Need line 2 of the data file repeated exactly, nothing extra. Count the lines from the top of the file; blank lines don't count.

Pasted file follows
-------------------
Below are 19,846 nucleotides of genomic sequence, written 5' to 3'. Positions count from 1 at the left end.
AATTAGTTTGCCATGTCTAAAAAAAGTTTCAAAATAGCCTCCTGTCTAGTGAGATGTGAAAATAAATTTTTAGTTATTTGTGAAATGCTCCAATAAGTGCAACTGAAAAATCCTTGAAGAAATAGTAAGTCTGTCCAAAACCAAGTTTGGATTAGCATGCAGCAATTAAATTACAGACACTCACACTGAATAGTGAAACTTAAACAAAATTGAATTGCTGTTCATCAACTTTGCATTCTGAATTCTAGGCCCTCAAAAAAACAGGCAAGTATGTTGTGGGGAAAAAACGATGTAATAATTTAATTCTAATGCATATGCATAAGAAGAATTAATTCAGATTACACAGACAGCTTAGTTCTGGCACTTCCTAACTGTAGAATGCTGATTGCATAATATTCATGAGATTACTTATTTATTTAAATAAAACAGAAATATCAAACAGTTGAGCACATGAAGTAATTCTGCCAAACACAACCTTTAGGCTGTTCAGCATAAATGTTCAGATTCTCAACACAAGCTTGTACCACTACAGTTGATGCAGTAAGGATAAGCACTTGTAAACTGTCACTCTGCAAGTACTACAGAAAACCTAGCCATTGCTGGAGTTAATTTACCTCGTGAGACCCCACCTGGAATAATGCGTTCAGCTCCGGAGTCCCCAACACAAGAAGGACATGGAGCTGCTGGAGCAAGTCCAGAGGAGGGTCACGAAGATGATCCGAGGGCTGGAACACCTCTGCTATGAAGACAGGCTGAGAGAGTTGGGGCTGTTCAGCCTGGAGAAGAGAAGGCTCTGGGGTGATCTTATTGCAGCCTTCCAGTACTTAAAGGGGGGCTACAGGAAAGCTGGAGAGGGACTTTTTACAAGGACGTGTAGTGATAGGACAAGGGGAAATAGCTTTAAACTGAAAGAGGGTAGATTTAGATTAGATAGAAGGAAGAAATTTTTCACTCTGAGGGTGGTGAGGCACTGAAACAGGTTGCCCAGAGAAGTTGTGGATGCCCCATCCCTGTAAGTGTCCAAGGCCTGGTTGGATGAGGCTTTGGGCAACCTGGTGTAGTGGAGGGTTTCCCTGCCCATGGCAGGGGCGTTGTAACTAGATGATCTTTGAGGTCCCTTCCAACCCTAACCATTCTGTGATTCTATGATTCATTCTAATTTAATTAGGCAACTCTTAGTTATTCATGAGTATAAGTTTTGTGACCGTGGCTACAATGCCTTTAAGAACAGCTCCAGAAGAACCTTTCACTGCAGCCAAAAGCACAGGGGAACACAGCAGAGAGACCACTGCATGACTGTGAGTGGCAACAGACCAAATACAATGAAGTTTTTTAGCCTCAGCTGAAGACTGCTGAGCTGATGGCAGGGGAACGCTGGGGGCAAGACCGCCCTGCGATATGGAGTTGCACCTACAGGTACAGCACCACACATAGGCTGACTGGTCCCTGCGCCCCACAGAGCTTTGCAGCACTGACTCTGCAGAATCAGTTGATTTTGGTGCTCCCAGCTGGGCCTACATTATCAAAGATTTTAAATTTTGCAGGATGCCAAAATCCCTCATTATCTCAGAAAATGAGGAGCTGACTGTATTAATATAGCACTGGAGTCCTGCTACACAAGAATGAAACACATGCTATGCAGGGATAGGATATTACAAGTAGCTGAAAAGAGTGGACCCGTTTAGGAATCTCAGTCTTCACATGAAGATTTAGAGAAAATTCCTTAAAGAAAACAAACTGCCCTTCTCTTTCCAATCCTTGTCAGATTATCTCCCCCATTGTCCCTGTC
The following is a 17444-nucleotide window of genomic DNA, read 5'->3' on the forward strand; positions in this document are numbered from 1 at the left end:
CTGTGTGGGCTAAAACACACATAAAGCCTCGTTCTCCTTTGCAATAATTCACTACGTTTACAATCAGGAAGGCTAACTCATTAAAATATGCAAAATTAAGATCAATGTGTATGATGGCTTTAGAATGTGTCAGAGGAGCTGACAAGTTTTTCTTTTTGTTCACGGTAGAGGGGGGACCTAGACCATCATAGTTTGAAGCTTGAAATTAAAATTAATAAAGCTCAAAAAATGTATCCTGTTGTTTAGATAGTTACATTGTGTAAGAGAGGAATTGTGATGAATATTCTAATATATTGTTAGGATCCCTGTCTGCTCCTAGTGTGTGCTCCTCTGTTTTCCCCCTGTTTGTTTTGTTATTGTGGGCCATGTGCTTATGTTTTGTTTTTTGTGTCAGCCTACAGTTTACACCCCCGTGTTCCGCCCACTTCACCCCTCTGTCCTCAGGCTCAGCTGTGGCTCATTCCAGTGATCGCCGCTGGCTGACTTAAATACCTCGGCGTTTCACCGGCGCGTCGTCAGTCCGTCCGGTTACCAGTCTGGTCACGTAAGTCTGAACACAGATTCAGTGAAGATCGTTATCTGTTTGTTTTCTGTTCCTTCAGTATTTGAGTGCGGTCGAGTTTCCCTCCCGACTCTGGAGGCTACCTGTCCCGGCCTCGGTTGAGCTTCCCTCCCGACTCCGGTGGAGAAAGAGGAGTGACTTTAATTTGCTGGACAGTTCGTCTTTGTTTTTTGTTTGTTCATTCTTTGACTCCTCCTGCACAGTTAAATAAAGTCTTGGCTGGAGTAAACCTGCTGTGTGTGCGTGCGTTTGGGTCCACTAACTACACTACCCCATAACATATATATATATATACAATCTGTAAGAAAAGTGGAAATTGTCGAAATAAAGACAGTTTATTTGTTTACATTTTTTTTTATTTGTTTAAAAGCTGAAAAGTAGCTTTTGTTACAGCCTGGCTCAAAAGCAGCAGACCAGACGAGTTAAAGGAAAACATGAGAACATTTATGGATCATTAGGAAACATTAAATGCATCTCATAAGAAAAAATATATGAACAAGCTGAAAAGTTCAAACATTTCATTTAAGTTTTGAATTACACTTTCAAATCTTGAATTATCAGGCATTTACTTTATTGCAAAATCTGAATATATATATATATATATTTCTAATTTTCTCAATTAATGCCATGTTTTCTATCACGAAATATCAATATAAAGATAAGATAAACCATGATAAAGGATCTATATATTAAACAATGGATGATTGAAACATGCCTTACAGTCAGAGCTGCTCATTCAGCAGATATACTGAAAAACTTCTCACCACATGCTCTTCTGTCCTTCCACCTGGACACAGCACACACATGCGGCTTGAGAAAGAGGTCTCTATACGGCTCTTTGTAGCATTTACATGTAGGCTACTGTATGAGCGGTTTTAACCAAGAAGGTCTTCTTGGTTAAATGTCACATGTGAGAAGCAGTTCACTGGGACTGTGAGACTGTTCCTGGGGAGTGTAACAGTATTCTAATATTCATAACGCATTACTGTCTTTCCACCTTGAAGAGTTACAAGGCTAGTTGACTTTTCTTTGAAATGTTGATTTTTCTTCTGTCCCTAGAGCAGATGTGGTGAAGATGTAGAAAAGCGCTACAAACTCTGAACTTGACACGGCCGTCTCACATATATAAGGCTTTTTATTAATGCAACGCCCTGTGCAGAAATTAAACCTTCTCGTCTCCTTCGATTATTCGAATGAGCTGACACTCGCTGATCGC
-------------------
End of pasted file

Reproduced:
AATTAGTTTGCCATGTCTAAAAAAAGTTTCAAAATAGCCTCCTGTCTAGTGAGATGTGAAAATAAATTTTTAGTTATTTGTGAAATGCTCCAATAAGTGCAACTGAAAAATCCTTGAAGAAATAGTAAGTCTGTCCAAAACCAAGTTTGGATTAGCATGCAGCAATTAAATTACAGACACTCACACTGAATAGTGAAACTTAAACAAAATTGAATTGCTGTTCATCAACTTTGCATTCTGAATTCTAGGCCCTCAAAAAAACAGGCAAGTATGTTGTGGGGAAAAAACGATGTAATAATTTAATTCTAATGCATATGCATAAGAAGAATTAATTCAGATTACACAGACAGCTTAGTTCTGGCACTTCCTAACTGTAGAATGCTGATTGCATAATATTCATGAGATTACTTATTTATTTAAATAAAACAGAAATATCAAACAGTTGAGCACATGAAGTAATTCTGCCAAACACAACCTTTAGGCTGTTCAGCATAAATGTTCAGATTCTCAACACAAGCTTGTACCACTACAGTTGATGCAGTAAGGATAAGCACTTGTAAACTGTCACTCTGCAAGTACTACAGAAAACCTAGCCATTGCTGGAGTTAATTTACCTCGTGAGACCCCACCTGGAATAATGCGTTCAGCTCCGGAGTCCCCAACACAAGAAGGACATGGAGCTGCTGGAGCAAGTCCAGAGGAGGGTCACGAAGATGATCCGAGGGCTGGAACACCTCTGCTATGAAGACAGGCTGAGAGAGTTGGGGCTGTTCAGCCTGGAGAAGAGAAGGCTCTGGGGTGATCTTATTGCAGCCTTCCAGTACTTAAAGGGGGGCTACAGGAAAGCTGGAGAGGGACTTTTTACAAGGACGTGTAGTGATAGGACAAGGGGAAATAGCTTTAAACTGAAAGAGGGTAGATTTAGATTAGATAGAAGGAAGAAATTTTTCACTCTGAGGGTGGTGAGGCACTGAAACAGGTTGCCCAGAGAAGTTGTGGATGCCCCATCCCTGTAAGTGTCCAAGGCCTGGTTGGATGAGGCTTTGGGCAACCTGGTGTAGTGGAGGGTTTCCCTGCCCATGGCAGGGGCGTTGTAACTAGATGATCTTTGAGGTCCCTTCCAACCCTAACCATTCTGTGATTCTATGATTCATTCTAATTTAATTAGGCAACTCTTAGTTATTCATGAGTATAAGTTTTGTGACCGTGGCTACAATGCCTTTAAGAACAGCTCCAGAAGAACCTTTCACTGCAGCCAAAAGCACAGGGGAACACAGCAGAGAGACCACTGCATGACTGTGAGTGGCAACAGACCAAATACAATGAAGTTTTTTAGCCTCAGCTGAAGACTGCTGAGCTGATGGCAGGGGAACGCTGGGGGCAAGACCGCCCTGCGATATGGAGTTGCACCTACAGGTACAGCACCACACATAGGCTGACTGGTCCCTGCGCCCCACAGAGCTTTGCAGCACTGACTCTGCAGAATCAGTTGATTTTGGTGCTCCCAGCTGGGCCTACATTATCAAAGATTTTAAATTTTGCAGGATGCCAAAATCCCTCATTATCTCAGAAAATGAGGAGCTGACTGTATTAATATAGCACTGGAGTCCTGCTACACAAGAATGAAACACATGCTATGCAGGGATAGGATATTACAAGTAGCTGAAAAGAGTGGACCCGTTTAGGAATCTCAGTCTTCACATGAAGATTTAGAGAAAATTCCTTAAAGAAAACAAACTGCCCTTCTCTTTCCAATCCTTGTCAGATTATCTCCCCCATTGTCCCTGTC